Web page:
We only have a few days remaining in the work week, which to all of us fight fans can only mean one thing – inching closer to Saturday’s UFC 215 pay-per-view. While most UFC events are must-see for most fans, this weekend’s main event has an iconic and extremely special place in the hearts of a rich-cultured fight State. Raised in San Jon, and Tucumcari, New Mexico and later making Albuquerque his home, Ray Borg will look to dethrone UFC Flyweight Champion and Pound-for-Pound Great, Demetrious “Mighty Mouse” Johnson, as the main event of UFC 215 in Edmonton, Alberta, Canada this weekend, September 9th live on PPV.
In yesterday’s “Part One” of this mini-series, we covered the entirety of Ray Borg’s amateur campaign that saw the grappling savant dominate the opposition with four consecutive first round submission finishes. It would start and complete the first chapter of “The Tazmexican Devil’s” career and provide a solid ground for the foundation of a promising career in the sport of mixed martial arts.
A week after his nineteenth birthday, Borg competed in his first professional contest. Though he had experience as an amateur, Borg was thrown right into the deep side of the pool as he was matched with Gene Perez who was 3-3 at the time. Perez had just won via devastating knockout over a promising Colorado fighter and was equipped with both cage and ring experience with Perez competing in the sport of boxing on several occasions.
It took a bit longer than his amateur bouts, but Borg stayed on form in his submission savvy ways as he would lock in a fight ending rear-naked choke in the first round. The fight would last 3:01, by far Borg’s longest outing, and really put himself on the radar as Perez was in a lot of ways already a gatekeeper of sorts for the Flyweight division regionally.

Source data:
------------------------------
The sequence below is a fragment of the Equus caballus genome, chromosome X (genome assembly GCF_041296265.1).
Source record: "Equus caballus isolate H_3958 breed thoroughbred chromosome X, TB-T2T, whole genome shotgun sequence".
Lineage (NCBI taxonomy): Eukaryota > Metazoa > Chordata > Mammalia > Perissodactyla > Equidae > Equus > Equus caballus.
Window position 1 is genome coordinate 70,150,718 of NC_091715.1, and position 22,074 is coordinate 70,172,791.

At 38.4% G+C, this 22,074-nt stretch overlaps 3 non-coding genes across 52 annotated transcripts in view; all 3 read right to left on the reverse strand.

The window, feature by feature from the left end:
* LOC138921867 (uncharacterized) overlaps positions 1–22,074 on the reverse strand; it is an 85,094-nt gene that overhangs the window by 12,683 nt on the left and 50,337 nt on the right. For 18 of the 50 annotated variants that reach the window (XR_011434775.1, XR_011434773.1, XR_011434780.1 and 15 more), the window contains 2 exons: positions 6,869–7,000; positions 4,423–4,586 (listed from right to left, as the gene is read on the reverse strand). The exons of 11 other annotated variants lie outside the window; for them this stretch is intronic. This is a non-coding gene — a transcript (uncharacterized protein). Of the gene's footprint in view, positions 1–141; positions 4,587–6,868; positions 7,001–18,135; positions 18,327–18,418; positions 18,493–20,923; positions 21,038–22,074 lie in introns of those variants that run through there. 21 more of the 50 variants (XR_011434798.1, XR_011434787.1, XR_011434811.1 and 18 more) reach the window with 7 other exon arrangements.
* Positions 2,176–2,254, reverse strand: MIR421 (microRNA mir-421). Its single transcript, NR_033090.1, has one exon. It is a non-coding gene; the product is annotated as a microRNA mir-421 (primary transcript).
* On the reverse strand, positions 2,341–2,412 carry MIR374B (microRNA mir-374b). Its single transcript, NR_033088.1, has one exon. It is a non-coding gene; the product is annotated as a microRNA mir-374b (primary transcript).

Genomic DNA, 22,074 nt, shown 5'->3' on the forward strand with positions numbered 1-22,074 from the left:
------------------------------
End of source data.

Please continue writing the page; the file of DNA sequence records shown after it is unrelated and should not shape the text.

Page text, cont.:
Keeping the hype train alive, Borg would start 2013 with his second pro outing in Arizona. In fact, it would be the first of two consecutive fights in the state of Arizona. First up, Borg would finish Peter Baltimore in the first round in a fight that lasted 4:03. Including his amateur outings, this rear-naked choke victory would mark five of his seven bouts ending via this form of submission. It was safe to say by this outing that if Borg got to back position, it was only a matter of time before you were strangled.
Check out Ray Borg’s post-fight interview and watch a young(er) Borg talk about his career to that point.
In his second Arizona outing, Borg would flash his domination in a different format. This time Borg would maintain the top position instead of hunting for back control and he would finish opponent, Lee Lindow via TKO due to strikes in just under 2-minutes of the first round. The grappling wizardry shown by a young Borg provided him the platform to use his undefeated record to climb the popularity ranks and make a name for himself in the southwest region. With the win, Borg showed he was not only dangerous from back mount, but lethal anytime the fight hit the mat.
Let’s put Borg’s career into perspective at this point. It was May of 2013, Borg was 3-0 as a professional with all first round finishes and two of those in the Arizona circuit. Including his amateur bouts, Ray had fought in New Mexico, Arizona, Nevada, and Oklahoma. Though he was a young nineteen year old, he was slowly becoming a veteran. He had the experience of traveling and fighting away from home against fighters in their home markets. He was already considered a legitimate specialist in submissions and was quickly rising the ranks of prospects coming out of New Mexico.
What Borg hadn’t done to this point, which could have been expected given his actual time in the sport, was be featured as a headlining act for a fight card. Up until that time, Borg had only competed under the King of the Cage banner and competed in the preliminary portion of the fight cards.